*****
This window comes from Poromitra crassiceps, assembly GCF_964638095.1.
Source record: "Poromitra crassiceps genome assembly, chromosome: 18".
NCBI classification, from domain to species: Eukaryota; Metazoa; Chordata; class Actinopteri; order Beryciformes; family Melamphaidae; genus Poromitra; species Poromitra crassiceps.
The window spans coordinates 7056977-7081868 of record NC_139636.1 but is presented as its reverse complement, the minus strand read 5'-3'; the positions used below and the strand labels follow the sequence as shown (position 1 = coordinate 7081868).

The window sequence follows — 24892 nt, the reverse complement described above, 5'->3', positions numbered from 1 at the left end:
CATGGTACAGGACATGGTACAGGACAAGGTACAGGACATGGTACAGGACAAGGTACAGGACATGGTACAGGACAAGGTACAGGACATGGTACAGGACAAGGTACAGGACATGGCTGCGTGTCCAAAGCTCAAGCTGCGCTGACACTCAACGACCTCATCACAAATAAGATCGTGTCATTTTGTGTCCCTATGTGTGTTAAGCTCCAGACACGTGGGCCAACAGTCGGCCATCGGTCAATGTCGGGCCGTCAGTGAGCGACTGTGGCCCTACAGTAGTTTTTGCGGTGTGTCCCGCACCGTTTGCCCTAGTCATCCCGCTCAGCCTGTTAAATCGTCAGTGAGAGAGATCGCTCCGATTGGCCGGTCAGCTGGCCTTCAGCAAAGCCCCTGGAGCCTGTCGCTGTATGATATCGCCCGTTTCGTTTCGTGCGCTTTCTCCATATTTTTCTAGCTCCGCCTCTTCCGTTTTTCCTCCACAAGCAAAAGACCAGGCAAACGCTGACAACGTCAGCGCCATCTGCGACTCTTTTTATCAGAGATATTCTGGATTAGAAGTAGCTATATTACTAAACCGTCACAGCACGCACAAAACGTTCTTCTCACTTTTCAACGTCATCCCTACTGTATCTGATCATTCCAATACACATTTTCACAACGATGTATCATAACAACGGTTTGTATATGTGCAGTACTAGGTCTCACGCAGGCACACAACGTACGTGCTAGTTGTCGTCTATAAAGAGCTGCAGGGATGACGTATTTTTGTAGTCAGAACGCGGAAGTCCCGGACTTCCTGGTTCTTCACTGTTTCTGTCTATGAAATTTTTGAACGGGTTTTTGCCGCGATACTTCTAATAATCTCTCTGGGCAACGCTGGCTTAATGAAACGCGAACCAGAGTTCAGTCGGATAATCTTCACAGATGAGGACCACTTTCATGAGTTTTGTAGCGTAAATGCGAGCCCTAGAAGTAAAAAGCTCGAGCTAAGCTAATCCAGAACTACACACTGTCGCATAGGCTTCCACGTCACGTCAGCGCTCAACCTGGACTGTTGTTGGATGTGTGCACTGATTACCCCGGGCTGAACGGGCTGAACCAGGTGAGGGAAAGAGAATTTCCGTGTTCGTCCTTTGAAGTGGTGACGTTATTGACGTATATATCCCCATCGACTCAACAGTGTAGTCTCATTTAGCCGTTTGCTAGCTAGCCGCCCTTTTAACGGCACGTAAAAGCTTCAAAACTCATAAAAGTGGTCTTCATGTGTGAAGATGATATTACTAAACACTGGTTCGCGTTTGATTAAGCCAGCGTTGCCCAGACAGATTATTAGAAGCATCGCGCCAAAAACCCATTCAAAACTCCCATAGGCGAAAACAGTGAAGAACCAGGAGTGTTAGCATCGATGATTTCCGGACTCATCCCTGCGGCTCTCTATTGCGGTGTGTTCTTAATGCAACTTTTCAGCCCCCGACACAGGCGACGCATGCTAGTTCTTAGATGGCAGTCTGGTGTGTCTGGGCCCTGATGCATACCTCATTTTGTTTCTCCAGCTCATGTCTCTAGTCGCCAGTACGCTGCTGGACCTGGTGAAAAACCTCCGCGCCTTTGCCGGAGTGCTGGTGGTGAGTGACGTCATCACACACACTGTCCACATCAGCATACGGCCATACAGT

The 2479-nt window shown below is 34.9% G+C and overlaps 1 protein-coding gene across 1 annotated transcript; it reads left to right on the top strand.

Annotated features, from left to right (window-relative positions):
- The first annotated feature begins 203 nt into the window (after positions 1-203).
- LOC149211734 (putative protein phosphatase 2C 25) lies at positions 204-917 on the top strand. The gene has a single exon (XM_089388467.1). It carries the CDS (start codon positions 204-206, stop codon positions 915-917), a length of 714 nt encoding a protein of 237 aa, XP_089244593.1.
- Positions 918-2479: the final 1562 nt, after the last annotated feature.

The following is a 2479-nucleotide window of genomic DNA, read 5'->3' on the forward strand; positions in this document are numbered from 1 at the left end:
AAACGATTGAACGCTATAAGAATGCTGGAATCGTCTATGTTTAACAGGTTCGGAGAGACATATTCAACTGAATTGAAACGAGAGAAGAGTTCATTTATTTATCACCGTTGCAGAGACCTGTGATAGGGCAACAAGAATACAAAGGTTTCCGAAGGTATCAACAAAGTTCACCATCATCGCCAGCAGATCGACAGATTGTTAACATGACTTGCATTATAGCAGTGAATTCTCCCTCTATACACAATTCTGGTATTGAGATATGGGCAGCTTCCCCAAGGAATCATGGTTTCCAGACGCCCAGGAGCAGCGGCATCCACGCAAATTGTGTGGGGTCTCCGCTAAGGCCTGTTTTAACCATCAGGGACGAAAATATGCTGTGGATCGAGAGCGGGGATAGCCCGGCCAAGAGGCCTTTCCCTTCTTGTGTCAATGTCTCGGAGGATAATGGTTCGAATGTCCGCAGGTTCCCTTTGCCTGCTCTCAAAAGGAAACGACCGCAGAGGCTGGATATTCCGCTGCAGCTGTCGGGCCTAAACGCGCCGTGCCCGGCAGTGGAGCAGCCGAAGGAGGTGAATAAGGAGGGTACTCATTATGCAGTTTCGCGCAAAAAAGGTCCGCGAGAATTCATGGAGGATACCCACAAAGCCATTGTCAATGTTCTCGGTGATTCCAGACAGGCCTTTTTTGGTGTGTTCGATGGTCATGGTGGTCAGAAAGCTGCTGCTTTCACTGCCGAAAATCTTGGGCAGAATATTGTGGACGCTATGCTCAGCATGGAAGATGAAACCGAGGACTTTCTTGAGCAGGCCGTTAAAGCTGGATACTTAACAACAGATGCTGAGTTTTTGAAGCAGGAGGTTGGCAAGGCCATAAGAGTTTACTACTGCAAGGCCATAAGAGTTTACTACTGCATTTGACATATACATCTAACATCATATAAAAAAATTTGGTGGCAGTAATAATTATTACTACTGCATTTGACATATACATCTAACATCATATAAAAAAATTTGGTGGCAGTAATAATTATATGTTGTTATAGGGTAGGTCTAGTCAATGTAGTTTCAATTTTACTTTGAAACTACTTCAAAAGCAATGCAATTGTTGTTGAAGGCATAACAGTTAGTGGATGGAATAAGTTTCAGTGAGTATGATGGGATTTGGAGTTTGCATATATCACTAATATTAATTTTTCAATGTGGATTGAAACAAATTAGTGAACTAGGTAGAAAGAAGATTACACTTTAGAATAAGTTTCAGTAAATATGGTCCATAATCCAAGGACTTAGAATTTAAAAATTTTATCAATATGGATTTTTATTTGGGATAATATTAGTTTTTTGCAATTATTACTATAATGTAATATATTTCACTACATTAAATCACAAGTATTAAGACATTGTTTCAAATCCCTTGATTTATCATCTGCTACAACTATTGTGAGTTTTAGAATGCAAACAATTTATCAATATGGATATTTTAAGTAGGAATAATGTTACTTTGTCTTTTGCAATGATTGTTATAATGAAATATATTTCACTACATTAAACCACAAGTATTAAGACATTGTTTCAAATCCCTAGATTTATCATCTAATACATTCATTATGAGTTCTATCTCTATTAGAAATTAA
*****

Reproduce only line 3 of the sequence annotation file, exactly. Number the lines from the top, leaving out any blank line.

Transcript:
NCBI classification, from domain to species: Eukaryota; Metazoa; Chordata; class Actinopteri; order Beryciformes; family Melamphaidae; genus Poromitra; species Poromitra crassiceps.